Show Less
Restricted access

An Invitation to explore the Viaducts of our Minds

Ideology Critique in American Literature and Film during the Seventies


Sandra Schenk

Artists explored the dark places of the American experience during the seventies. After providing an overview of the rhetorical device allegory, Barthes’s concept of mythology and Foucault’s concept of power relations, the author establishes a connection between the works of art under discussion. The early seventies are represented by Wes Craven’s The Last House on the Left, Peter Watkins’s Punishment Park, and Hubert Selby, Jr.’s The Room. The late seventies are represented by Philip K. Dick’s A Scanner Darkly, Gustav Hasford’s The Short Timers and George A. Romero’s Dawn of the Dead. The book traces a shift from relations between bodies and authority towards bodies and technology.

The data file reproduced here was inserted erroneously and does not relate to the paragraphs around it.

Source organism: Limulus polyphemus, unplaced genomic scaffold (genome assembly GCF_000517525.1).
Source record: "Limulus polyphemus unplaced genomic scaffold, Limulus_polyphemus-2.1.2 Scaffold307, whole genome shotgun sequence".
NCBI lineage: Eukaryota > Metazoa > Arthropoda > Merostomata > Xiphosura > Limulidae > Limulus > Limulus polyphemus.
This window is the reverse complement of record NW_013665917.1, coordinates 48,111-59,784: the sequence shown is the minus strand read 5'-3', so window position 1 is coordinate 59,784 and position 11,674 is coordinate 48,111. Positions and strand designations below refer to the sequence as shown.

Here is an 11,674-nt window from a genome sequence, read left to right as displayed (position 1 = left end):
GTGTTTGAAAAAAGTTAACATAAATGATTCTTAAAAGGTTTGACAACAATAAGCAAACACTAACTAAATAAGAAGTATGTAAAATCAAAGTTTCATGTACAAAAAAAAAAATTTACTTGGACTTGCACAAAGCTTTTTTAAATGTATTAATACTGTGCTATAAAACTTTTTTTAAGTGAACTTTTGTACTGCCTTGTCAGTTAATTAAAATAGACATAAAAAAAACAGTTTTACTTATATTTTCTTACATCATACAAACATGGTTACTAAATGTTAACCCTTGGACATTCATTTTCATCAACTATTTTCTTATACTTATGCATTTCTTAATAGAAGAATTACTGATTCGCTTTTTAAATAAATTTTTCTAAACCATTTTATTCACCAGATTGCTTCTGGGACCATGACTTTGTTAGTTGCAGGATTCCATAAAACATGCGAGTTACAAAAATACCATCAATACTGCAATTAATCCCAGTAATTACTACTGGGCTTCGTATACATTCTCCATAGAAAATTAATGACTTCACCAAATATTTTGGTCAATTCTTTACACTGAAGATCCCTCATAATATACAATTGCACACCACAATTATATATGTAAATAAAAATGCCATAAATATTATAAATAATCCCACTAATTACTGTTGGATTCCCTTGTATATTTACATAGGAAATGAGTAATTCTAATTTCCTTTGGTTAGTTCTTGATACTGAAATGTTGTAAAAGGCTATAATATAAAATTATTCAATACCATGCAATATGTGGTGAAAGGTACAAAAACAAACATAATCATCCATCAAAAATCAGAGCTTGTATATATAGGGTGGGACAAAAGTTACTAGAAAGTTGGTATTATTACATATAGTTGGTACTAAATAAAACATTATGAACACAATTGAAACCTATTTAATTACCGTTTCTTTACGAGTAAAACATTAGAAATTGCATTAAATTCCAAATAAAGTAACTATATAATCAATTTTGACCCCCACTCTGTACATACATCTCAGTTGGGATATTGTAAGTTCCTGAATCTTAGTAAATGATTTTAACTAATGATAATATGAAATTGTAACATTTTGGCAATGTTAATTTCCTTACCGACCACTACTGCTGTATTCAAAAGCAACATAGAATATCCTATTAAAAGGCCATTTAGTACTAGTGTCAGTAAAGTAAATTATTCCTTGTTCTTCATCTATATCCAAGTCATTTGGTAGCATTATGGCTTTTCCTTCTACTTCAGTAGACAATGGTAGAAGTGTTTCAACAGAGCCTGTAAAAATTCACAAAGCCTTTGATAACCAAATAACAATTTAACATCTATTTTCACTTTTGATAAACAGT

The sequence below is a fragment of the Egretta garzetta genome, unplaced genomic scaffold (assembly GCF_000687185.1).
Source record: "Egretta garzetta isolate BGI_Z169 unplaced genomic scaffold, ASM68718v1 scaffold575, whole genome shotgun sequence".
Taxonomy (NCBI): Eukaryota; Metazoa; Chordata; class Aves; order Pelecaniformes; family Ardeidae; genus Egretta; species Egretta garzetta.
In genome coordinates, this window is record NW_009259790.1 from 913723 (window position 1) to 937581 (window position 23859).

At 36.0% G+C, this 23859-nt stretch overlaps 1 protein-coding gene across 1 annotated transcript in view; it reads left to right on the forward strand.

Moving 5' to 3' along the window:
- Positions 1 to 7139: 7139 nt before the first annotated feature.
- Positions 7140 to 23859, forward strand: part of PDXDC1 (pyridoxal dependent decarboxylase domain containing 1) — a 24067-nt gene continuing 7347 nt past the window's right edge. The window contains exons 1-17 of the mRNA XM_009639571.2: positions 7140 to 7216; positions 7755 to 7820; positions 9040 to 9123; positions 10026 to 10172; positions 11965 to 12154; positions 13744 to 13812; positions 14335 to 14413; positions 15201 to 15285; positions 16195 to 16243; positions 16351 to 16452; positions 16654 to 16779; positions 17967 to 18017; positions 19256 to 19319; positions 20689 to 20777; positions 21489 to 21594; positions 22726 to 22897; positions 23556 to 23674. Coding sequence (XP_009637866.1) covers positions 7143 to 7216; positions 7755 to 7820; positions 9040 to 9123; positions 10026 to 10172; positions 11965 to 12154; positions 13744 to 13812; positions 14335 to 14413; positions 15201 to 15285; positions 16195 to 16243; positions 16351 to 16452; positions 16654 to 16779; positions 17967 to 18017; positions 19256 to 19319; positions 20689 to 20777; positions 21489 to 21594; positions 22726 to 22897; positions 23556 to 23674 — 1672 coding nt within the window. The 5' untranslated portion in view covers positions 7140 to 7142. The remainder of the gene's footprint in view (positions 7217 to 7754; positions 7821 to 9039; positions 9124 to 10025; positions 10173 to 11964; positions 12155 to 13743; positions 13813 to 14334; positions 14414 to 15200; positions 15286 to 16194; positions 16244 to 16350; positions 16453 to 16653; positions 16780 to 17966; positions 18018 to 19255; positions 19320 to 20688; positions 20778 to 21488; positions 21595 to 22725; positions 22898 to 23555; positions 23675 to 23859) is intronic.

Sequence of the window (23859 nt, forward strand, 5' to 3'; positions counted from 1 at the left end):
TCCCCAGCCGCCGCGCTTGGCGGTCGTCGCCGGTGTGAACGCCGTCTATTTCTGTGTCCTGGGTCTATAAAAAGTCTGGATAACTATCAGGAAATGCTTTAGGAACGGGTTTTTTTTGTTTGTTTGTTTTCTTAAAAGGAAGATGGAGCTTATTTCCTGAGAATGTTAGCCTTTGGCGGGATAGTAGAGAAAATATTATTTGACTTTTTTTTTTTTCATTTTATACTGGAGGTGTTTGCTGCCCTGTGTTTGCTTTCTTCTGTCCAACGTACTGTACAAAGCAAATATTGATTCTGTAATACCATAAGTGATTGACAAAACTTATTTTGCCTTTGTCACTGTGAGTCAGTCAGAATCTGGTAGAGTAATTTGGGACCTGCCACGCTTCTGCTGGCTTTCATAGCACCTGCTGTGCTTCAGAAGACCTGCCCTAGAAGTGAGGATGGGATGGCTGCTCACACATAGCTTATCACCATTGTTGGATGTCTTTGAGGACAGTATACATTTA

Show Summary Details
Restricted access

Additional Notes on Authors / Auteurs


Wes Craven

Wes Craven envisioned titles like Sex Crime of the Century or Krug and Company for his film The Last House on the Left. But unfortunately these titles were not inciting audiences to watch the film. Someone from PR recommended the title The Last House on the Left because ‘last’ and ‘left’ had an uncanny notion. Audiences responded to this title and thus it became the title of the film. Craven states the title does not have anything to do with the film. It is ironic that the title itself illustrates the gap between language and world.388

Other films by Wes Craven include The Hills have Eyes (1977), A Nightmare on Elm Street (1984), The Serpent and the Rainbow (1988), and Scream (1996).

Peter Watkins

You are not authenticated to view the full text of this chapter or article.

This site requires a subscription or purchase to access the full text of books or journals.

Do you have any questions? Contact us.

Or login to access all content.